The Maunga Authority needs to take responsibility for the increased rate of vehicle crime that has occurred at One Tree Hill since the summit was pedestrianised and should immediately increase security measures, MP for Maungakiekie Denise Lee says.
"Now that cars have to be parked at the bottom of the mountain while visitors walk to the top, they’ve become an easy target and we’ve seen a serious increase in car break-ins and thefts as a result.
"The Maunga Authority made the decision to restrict vehicle access to the summit in May 2018. In the 12 months beforehand, there were 37 reported instances of vehicle crime, but that has now increased to 81 instances between the changeover and October last year.
"This is staggering. Over the past 18 months, One Tree Hill has had nearly as many reported incidents as Mount Eden's total since January 2016.
"When averaged out to a per month figure, it’s an increase of more than 60 per cent. This is only taking into account reported incidents. The figure is likely to be even higher as the number of unreported incidents is expected to be significant.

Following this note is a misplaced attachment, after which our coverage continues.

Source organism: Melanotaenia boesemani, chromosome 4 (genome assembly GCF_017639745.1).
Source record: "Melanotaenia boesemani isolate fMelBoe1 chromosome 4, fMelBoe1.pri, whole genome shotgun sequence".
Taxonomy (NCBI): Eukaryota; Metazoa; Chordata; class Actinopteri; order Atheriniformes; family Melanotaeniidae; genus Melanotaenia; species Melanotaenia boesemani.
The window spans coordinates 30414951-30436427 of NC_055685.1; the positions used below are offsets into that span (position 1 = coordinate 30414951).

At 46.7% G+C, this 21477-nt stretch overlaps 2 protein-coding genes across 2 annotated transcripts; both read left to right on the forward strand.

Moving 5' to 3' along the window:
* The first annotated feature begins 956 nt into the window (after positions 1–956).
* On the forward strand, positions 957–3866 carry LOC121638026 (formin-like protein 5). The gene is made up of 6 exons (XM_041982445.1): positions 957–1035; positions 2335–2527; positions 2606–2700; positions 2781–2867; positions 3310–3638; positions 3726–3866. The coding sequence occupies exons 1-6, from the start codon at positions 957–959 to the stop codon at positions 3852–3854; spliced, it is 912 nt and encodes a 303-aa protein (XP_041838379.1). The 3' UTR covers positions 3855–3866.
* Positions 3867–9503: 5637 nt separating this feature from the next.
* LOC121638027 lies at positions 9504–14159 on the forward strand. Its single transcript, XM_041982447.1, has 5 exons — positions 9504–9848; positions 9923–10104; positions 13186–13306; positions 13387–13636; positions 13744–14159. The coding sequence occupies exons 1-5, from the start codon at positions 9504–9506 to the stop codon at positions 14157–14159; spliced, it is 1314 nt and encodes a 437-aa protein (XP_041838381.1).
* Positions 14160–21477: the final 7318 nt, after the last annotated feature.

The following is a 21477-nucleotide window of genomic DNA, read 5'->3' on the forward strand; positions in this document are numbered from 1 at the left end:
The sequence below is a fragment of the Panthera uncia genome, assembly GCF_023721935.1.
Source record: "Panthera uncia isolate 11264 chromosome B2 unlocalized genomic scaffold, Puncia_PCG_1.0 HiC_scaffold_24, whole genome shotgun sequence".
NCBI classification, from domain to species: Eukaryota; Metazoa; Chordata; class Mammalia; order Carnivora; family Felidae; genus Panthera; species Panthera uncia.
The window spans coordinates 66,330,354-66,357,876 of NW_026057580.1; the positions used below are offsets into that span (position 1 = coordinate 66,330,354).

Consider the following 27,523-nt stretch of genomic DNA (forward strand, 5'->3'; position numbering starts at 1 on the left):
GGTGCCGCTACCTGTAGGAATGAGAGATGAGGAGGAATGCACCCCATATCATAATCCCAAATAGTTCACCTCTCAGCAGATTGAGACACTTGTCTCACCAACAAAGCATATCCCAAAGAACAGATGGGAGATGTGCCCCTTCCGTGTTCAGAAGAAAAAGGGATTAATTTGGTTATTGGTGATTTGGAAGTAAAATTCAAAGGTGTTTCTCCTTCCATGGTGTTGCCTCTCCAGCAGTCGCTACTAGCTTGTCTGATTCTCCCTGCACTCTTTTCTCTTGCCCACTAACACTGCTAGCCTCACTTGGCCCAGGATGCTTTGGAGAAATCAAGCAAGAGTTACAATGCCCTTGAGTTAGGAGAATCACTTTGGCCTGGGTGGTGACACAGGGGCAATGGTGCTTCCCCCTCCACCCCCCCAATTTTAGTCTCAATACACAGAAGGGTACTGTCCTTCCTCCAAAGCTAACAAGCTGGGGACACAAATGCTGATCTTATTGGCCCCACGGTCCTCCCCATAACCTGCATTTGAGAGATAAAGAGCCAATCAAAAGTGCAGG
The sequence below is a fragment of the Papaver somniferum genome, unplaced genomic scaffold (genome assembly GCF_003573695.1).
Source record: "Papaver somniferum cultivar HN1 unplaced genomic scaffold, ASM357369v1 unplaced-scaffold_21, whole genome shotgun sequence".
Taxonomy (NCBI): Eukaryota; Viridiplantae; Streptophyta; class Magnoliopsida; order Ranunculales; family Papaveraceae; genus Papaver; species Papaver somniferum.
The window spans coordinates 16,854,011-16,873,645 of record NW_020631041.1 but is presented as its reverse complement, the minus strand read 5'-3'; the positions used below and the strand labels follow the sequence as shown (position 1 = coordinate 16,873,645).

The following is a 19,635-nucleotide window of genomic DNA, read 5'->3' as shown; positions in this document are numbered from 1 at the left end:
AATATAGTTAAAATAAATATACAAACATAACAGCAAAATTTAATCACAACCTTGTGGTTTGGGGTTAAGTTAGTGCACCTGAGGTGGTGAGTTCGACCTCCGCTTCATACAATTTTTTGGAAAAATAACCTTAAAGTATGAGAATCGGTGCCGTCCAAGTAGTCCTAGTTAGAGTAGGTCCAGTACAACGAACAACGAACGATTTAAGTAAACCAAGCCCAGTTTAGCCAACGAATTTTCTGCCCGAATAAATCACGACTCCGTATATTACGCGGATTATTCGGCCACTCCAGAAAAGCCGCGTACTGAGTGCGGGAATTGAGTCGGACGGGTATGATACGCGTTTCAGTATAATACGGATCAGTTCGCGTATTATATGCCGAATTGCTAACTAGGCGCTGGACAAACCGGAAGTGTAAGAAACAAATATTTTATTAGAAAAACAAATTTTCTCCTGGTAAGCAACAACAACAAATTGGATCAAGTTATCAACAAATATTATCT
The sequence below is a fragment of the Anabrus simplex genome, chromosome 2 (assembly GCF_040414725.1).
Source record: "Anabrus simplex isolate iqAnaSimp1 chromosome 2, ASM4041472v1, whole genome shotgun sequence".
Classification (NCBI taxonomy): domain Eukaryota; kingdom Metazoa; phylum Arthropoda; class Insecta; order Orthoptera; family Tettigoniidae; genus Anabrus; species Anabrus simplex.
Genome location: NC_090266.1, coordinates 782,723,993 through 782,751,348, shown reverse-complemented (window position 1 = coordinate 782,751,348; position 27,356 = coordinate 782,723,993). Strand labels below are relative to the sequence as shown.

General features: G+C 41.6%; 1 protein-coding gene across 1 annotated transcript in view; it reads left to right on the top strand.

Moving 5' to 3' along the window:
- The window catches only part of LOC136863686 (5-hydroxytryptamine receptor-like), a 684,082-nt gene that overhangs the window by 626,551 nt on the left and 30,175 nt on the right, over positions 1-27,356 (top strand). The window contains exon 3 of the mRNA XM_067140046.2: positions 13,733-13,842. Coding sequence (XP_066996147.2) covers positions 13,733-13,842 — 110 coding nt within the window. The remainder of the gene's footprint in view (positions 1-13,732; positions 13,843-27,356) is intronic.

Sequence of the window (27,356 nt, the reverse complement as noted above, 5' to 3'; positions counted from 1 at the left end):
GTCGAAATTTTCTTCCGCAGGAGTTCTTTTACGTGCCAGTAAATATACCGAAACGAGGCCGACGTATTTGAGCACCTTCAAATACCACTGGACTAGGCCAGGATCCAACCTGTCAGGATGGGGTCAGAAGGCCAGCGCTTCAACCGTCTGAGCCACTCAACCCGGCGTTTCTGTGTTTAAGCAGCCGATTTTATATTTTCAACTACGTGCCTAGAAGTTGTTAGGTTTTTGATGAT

"This increase in vehicle crime clearly shows there have been some unintended consequences of Maunga Authority’s decision and this needs to be resolved.
"It’s clear the current signs warning of the risk of theft are not effective enough and something further needs to be done. I’ve had discussions with Police who agree installing security cameras would help with prevention, so that should be a priority.
"The Maunga Authority have tried to brush this issue away claiming it would be too costly, but that doesn’t stack up. They have under-spent their capital budget by more than one million dollars every year for the past three years. They should be able to afford these important security upgrades.
"While volunteering with Onehunga Community Patrols, I have witnessed first-hand the aftermath of these instances on multiple occasions.
"One Tree Hill is a hugely popular destination for tourists and locals alike so the impacts of increased crime are wide-reaching. Such a negative experience taints the image and memory of the maunga for visitors.
"Maungakiekie is significant for many people, it needs to continue to be a public place for people to enjoy and to feel safe doing so.”